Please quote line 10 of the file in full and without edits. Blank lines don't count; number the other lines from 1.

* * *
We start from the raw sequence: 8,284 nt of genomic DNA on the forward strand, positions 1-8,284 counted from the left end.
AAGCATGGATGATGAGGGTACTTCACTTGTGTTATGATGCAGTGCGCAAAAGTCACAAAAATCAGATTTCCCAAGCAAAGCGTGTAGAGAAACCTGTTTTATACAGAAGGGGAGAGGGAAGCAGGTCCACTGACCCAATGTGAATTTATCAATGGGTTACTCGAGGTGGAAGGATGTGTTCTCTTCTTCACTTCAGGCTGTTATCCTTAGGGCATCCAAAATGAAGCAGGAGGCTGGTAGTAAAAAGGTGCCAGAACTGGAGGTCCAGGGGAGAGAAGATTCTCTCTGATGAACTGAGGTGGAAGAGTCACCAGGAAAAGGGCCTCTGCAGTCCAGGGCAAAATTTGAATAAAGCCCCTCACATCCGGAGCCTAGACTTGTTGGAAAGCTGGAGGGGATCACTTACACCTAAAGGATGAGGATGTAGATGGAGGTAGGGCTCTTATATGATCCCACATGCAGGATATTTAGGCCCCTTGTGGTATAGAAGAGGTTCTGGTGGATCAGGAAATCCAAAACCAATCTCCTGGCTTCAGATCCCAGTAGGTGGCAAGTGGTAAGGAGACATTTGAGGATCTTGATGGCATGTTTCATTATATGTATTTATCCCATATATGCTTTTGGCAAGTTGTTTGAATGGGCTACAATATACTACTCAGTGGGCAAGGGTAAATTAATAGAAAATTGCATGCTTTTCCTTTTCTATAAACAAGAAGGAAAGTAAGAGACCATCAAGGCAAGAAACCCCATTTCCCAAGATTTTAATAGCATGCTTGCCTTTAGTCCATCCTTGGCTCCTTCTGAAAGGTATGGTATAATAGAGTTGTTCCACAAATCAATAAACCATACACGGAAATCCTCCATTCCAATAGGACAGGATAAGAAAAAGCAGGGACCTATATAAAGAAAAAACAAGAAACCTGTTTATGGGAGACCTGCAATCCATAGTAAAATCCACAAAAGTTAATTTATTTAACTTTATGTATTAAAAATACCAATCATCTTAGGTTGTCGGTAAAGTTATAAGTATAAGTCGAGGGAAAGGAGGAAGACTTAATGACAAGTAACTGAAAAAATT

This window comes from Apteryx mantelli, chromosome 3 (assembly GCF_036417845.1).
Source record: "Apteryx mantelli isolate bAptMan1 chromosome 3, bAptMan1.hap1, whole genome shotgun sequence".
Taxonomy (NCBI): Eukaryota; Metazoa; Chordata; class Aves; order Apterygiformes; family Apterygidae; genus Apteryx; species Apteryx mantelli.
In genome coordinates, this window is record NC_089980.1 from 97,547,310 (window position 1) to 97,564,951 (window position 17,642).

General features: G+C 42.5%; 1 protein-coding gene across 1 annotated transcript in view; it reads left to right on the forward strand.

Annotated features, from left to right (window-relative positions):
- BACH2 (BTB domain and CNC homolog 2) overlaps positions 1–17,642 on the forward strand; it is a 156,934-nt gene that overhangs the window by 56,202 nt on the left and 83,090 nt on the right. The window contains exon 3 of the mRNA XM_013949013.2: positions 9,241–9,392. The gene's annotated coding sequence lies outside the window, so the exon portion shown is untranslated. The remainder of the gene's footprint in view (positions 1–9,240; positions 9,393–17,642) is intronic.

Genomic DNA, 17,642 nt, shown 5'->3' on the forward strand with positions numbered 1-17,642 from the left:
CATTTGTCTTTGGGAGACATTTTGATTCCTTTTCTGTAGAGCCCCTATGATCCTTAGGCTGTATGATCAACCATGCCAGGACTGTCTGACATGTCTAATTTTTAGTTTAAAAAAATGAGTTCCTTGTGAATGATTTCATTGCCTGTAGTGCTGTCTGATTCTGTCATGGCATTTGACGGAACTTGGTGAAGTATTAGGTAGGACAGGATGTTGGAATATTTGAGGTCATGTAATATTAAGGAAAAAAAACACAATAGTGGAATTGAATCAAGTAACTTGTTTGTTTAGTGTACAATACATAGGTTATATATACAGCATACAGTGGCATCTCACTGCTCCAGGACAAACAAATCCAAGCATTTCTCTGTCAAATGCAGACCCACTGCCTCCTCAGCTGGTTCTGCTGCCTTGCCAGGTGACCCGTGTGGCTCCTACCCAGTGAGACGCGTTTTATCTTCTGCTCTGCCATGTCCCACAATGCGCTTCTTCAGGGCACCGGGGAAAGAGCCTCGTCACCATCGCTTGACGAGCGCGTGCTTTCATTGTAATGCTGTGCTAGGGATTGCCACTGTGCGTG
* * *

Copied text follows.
Genomic DNA, 17,642 nt, shown 5'->3' on the forward strand with positions numbered 1-17,642 from the left: